Forest Learning is an educational initiative designed to offer pupils an opportunity to achieve through hands on learning experiences in a local woodland environment. Regular sessions take place in a woodland environment, where the landscape itself adds to the experience of learning. Fifth and Sixth class have been participating in the Forest Learning experience for the last few weeks in St. Enda’s Park. Here are some pictures of the pupils at work.
In this year which marks the 10th anniversary of the iPhone, there is no doubt that the ‘digital landscape’ has changed enormously in recent years, in particular for the younger members of our community for whom a world without smartphones is unimaginable. This fact was brought home to me recently in a conversation with some 9 and 10 year olds who incredulously wondered how on earth we managed to survive without mobile phones! And while the world has undoubtedly benefited from the advances in mobile technology, and children have unprecedented opportunities to learn, to create and to interact in new ways, the advent of smartphones, social media and increased access to technology of all kinds does bring increased risks for young people.
CyberSafeIreland published its second annual report yesterday, September 13th.
During the last year CyberSafeIreland has spoken directly to 4,893 children aged between 8 and 13 and 885 parents across Leinster and has made some disturbing discoveries in regard to children’s behaviour online. According to the report:
- Despite age restrictions of 13 and older on many social media services, the vast majority of children under 13 that we have met already had a significant online presence
- 16% of the children surveyed spent in excess of 4 hours online a day.
- 22% of the children surveyed were in online contact with strangers. Most of these (14%) reported that they were in contact at least once a week and 6% of this number every day.
- Nearly a third (32%) of children have either never spoken to their parents/guardians about online safety or have not done so in the last year.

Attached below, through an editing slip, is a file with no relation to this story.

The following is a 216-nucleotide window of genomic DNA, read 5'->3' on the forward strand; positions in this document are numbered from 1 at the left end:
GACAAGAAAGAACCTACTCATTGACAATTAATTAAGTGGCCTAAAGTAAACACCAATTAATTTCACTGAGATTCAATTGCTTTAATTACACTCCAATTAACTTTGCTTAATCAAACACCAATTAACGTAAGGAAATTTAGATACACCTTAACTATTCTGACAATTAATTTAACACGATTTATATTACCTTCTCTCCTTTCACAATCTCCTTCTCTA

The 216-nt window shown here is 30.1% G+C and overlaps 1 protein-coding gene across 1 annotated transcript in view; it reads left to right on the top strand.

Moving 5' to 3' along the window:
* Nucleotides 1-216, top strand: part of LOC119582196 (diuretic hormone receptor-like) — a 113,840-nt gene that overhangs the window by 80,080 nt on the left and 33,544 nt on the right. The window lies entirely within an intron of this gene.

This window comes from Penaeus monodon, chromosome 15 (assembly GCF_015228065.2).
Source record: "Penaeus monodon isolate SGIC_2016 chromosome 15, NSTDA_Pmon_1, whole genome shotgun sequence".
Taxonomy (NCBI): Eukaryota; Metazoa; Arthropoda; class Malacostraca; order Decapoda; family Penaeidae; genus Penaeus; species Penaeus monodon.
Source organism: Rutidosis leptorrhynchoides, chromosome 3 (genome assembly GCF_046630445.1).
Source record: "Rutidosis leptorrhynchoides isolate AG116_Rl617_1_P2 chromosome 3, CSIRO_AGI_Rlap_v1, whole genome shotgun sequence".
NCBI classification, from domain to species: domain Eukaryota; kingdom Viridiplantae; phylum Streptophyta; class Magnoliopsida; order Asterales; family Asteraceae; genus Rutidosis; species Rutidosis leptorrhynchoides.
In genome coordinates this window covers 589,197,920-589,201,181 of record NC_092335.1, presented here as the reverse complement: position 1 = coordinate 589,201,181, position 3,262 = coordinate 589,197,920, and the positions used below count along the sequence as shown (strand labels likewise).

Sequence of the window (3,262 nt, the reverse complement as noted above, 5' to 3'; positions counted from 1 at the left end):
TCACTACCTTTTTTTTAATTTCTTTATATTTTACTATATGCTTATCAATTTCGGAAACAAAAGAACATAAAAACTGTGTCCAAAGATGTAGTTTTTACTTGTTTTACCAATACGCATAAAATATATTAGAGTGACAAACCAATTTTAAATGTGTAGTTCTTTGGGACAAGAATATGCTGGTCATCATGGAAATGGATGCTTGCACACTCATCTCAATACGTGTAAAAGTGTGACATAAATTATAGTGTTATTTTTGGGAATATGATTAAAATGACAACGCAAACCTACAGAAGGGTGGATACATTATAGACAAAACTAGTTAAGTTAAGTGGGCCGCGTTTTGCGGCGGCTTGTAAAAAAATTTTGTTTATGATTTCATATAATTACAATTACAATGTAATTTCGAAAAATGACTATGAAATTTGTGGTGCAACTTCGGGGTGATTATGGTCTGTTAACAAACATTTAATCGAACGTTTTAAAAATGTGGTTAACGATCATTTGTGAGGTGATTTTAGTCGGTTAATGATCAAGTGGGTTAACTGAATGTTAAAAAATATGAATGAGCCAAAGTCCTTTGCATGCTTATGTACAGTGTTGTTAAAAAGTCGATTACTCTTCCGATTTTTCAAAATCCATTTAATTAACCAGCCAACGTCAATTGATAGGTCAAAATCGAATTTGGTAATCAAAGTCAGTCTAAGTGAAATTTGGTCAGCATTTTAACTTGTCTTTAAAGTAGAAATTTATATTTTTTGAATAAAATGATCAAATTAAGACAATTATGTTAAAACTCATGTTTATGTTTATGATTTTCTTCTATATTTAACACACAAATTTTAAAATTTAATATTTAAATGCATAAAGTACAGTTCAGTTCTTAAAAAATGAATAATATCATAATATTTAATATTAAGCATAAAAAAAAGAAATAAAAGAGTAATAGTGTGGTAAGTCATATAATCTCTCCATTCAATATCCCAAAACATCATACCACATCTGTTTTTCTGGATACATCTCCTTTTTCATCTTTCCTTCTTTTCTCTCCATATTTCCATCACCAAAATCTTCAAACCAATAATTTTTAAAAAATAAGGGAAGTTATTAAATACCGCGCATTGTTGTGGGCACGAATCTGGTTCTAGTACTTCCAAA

- In almost two-thirds (64%) of our workshops with 8-10 year olds, at least one child was playing adult rated games.
- 12% of all children reached had shown themselves in YouTube videos.
The report outlines what it considers to be the risks to young people online, and why they are particularly vulnerable, and is well worth reading by parents in order to keep abreast of developments and safety issues. In fact, the report stresses that, “children and young people need the guidance of teachers and parents to learn to manage and cope with this added dimension to modern life” and that, “parental engagement in, and supervision of, their children’s online lives is an extremely important strategy in mitigating these risks”. At one point the CyberSafeIreland report quotes the ISPCC’s assertion that online safety is the “child protection issue of our time” given that there has been an increase in younger children contacting their Childline service with online safety concerns.
Another significant finding of the report is that, “Almost 70% of teachers surveyed reported that they do not feel sufficiently resourced to effectively deliver educational messages on Internet safety; this is up from 64% in 2015/16”, and the report recognises that “both parents and teachers need far more support in order to protect children from online risk, and that children, as avid users of technology, need to be empowered from a young age to use the Internet both safely and responsibly”.